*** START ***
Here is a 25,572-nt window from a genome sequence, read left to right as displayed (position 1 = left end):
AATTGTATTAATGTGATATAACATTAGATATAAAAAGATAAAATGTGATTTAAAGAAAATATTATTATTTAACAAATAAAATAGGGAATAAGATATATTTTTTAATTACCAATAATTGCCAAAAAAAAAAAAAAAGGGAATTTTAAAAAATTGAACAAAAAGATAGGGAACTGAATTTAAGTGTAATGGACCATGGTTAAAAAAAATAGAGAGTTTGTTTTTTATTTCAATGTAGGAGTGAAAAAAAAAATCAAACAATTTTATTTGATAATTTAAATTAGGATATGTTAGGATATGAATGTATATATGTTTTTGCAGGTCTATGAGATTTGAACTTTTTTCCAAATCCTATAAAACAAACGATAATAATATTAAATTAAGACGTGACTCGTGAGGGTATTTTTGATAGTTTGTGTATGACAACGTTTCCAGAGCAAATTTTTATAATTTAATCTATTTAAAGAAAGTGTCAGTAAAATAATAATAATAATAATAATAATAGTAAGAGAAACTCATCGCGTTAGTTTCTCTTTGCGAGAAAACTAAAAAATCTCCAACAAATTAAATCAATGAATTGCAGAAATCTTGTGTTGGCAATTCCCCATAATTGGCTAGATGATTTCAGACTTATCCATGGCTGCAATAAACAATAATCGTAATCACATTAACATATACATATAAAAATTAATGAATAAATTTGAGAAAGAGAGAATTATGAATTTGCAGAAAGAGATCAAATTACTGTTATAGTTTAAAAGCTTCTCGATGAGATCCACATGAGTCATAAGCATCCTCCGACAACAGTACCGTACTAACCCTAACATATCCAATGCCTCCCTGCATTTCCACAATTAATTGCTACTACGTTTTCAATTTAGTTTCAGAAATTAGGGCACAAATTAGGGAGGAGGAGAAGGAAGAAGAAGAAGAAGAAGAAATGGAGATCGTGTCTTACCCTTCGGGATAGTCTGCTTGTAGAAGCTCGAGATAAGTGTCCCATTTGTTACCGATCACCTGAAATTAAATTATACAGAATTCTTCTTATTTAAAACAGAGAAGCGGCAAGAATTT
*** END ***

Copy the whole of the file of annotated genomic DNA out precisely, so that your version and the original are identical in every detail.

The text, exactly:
Here is a 25,572-nt window from a genome sequence, read left to right as displayed (position 1 = left end):
AATTGTATTAATGTGATATAACATTAGATATAAAAAGATAAAATGTGATTTAAAGAAAATATTATTATTTAACAAATAAAATAGGGAATAAGATATATTTTTTAATTACCAATAATTGCCAAAAAAAAAAAAAAAGGGAATTTTAAAAAATTGAACAAAAAGATAGGGAACTGAATTTAAGTGTAATGGACCATGGTTAAAAAAAATAGAGAGTTTGTTTTTTATTTCAATGTAGGAGTGAAAAAAAAAATCAAACAATTTTATTTGATAATTTAAATTAGGATATGTTAGGATATGAATGTATATATGTTTTTGCAGGTCTATGAGATTTGAACTTTTTTCCAAATCCTATAAAACAAACGATAATAATATTAAATTAAGACGTGACTCGTGAGGGTATTTTTGATAGTTTGTGTATGACAACGTTTCCAGAGCAAATTTTTATAATTTAATCTATTTAAAGAAAGTGTCAGTAAAATAATAATAATAATAATAATAATAGTAAGAGAAACTCATCGCGTTAGTTTCTCTTTGCGAGAAAACTAAAAAATCTCCAACAAATTAAATCAATGAATTGCAGAAATCTTGTGTTGGCAATTCCCCATAATTGGCTAGATGATTTCAGACTTATCCATGGCTGCAATAAACAATAATCGTAATCACATTAACATATACATATAAAAATTAATGAATAAATTTGAGAAAGAGAGAATTATGAATTTGCAGAAAGAGATCAAATTACTGTTATAGTTTAAAAGCTTCTCGATGAGATCCACATGAGTCATAAGCATCCTCCGACAACAGTACCGTACTAACCCTAACATATCCAATGCCTCCCTGCATTTCCACAATTAATTGCTACTACGTTTTCAATTTAGTTTCAGAAATTAGGGCACAAATTAGGGAGGAGGAGAAGGAAGAAGAAGAAGAAGAAGAAATGGAGATCGTGTCTTACCCTTCGGGATAGTCTGCTTGTAGAAGCTCGAGATAAGTGTCCCATTTGTTACCGATCACCTGAAATTAAATTATACAGAATTCTTCTTATTTAAAACAGAGAAGCGGCAAGAATTT